Authors of a new study published in Nature Ecology & Evolution analyzed data from three sources – Henry David Thoreau’s observations recorded over 150 years ago in Massachusetts, four decades of observations collected at the Rocky Mountain Biological Laboratory, and recent observations contributed by Nature’s Notebook participants across the U.S. – to demonstrate how these disparate data sources can be combined to detect changes in flowering phenology over time.  The authors found increasing variability in the timing of flowering in recent years across datasets. This suggests that plants may be reaching the limit of how much they can advance their flowering to keep up with changing climate conditions. 

Linking bird migration with the USA-NPN’s Spring Index

The authors of this study used data from two continental-scale observation networks to explore the relationship between migratory birds and environmental cues - observations of migratory birds submitted to eBird and weather surveillance radar, which can detect large groups of migrating birds. They compared the observation data to measurements of vegetation green-up collected via satellites and the USA-NPN’s Spring Leaf Index. The Spring Leaf Index was strongly related to both the estimates of bird species richness from eBird observations and migration intensity collected via weather radar. By better understanding how birds and the habitat on which they rely are responding to climate change, managers will be more equipped to take actions to promote and conserve habitat where it is needed.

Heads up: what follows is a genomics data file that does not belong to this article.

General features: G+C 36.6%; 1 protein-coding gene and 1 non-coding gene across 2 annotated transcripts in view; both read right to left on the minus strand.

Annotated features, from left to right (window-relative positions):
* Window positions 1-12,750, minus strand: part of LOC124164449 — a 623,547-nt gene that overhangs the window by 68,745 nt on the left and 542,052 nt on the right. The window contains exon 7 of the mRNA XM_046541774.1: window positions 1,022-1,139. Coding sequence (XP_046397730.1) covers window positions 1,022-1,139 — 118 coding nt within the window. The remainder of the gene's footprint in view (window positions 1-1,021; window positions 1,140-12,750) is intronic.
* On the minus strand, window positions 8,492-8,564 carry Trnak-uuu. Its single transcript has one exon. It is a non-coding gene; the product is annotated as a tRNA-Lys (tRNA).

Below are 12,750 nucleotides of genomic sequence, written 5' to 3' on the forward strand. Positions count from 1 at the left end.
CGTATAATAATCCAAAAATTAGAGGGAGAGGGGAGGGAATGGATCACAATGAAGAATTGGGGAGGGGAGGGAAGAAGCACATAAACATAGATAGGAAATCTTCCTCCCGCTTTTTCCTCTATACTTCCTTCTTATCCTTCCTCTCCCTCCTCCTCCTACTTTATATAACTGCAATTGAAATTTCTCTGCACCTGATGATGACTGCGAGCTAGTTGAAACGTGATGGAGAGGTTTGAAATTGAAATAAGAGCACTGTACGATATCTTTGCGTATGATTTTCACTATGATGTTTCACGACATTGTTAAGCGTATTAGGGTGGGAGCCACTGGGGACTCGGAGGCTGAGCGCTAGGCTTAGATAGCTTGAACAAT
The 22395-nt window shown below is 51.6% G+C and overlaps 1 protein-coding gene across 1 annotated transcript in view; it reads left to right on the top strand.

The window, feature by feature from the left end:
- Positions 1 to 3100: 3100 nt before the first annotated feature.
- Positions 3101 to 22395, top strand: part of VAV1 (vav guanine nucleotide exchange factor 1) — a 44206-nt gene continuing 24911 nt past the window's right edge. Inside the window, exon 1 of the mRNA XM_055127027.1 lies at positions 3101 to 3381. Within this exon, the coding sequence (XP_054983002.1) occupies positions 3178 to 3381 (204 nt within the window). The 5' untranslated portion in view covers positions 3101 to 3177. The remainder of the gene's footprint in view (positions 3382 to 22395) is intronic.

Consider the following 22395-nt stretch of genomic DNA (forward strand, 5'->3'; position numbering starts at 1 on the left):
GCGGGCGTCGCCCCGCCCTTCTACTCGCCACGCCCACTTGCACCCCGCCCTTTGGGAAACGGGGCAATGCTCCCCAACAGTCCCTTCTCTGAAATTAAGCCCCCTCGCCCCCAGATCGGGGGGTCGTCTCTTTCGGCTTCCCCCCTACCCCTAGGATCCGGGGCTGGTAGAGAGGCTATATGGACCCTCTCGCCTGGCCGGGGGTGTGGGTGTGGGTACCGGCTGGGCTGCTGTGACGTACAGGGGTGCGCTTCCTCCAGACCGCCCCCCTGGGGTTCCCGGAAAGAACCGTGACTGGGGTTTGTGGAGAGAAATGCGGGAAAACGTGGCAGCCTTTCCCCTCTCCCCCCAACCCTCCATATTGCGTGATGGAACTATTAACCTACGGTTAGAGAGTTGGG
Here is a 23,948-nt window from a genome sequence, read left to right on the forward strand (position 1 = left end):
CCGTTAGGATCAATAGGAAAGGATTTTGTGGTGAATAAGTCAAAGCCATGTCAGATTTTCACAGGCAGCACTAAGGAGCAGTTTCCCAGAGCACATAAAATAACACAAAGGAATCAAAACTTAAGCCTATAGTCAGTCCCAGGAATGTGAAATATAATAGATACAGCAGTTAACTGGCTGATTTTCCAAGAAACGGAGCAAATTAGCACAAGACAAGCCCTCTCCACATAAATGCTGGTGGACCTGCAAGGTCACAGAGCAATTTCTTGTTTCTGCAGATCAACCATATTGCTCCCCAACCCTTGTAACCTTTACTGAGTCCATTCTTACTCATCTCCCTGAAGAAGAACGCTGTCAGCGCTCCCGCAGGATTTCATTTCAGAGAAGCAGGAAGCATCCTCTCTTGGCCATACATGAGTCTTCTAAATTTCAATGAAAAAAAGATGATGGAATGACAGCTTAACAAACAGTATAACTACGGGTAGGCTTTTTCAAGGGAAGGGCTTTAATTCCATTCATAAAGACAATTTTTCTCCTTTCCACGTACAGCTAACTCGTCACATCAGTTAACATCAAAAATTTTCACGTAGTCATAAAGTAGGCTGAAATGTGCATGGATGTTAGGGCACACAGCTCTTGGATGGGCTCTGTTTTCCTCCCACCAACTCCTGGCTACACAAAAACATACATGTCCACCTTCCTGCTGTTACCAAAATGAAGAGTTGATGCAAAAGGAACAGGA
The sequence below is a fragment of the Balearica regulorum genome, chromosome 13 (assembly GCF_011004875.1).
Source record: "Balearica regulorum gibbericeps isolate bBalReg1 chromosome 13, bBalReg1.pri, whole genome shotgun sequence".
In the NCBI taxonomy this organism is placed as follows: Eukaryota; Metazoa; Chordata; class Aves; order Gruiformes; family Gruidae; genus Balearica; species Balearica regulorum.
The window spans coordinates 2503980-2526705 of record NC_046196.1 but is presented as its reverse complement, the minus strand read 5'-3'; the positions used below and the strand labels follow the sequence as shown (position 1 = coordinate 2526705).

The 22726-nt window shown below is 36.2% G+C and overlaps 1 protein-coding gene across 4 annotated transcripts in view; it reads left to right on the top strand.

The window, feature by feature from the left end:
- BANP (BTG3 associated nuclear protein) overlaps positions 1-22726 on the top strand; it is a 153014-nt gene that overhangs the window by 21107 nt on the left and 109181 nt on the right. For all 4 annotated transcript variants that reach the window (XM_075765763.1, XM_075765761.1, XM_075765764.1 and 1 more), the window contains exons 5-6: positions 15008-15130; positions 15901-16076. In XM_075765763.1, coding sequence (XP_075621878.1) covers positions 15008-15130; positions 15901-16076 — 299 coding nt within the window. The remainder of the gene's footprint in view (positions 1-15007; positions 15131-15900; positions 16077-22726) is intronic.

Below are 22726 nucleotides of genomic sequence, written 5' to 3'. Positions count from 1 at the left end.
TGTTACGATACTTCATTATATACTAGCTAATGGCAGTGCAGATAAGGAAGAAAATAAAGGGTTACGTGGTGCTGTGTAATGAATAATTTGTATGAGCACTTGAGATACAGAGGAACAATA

Phenology of oak trees in water-limited ecosystems tells a unique story

While many studies have investigated the relationship between climatic drivers and phenology of plants in temperate areas, few studies have explored these drivers in water-limited ecosystems.  Authors from the USA National Phenology Network and the University of California Santa Barbara used observations from Nature’s Notebook to examine how the phenology of two western North American oak species and two eastern and central North American oak species respond to variation in temperature, precipitation, latitude, longitude and elevation. The way that species respond to certain climatic drivers, such as winter precipitation or spring minimum temperatures, can be used to predict how these species will be impacted by climate change.

Extremely early springs accelerate leafing phenology

Extremely early springs such as the spring of 2012 are predicted to increase in frequency in future years, and much is still unknown about how leafing phenology will respond. Authors of a new study tracked the phenology of 43 populations of white ash and found that during the extreme year of 2012, ash leafed out an average of 21 days earlier than the non-extreme years. Changes in phenology can greatly impact a plant’s survival, as leaf-out in a seemingly early spring can put the plant at risk to damage from late-season frosts and freezes. Knowing when plants will leaf out can help farmers and gardeners to know when to plant crops and cover vulnerable early spring buds.

Phenology information can improve ecological restoration

Restoration is a vital process to return degraded, damaged, or destroyed ecosystems to a state where they can support species of interest. While plant and animal phenology information is often used to determine the impact of environmental change on plants and animals, this information has not been widely used in the context of ecological restoration.  The authors found that phenology information improved restoration projects, informing what and when to plant, improving the timing of management actions, and increasing the efficiency of post-restoration monitoring. Adding phenology information into the toolkit of restoration managers will help them to be more efficient and effective in their restoration actions.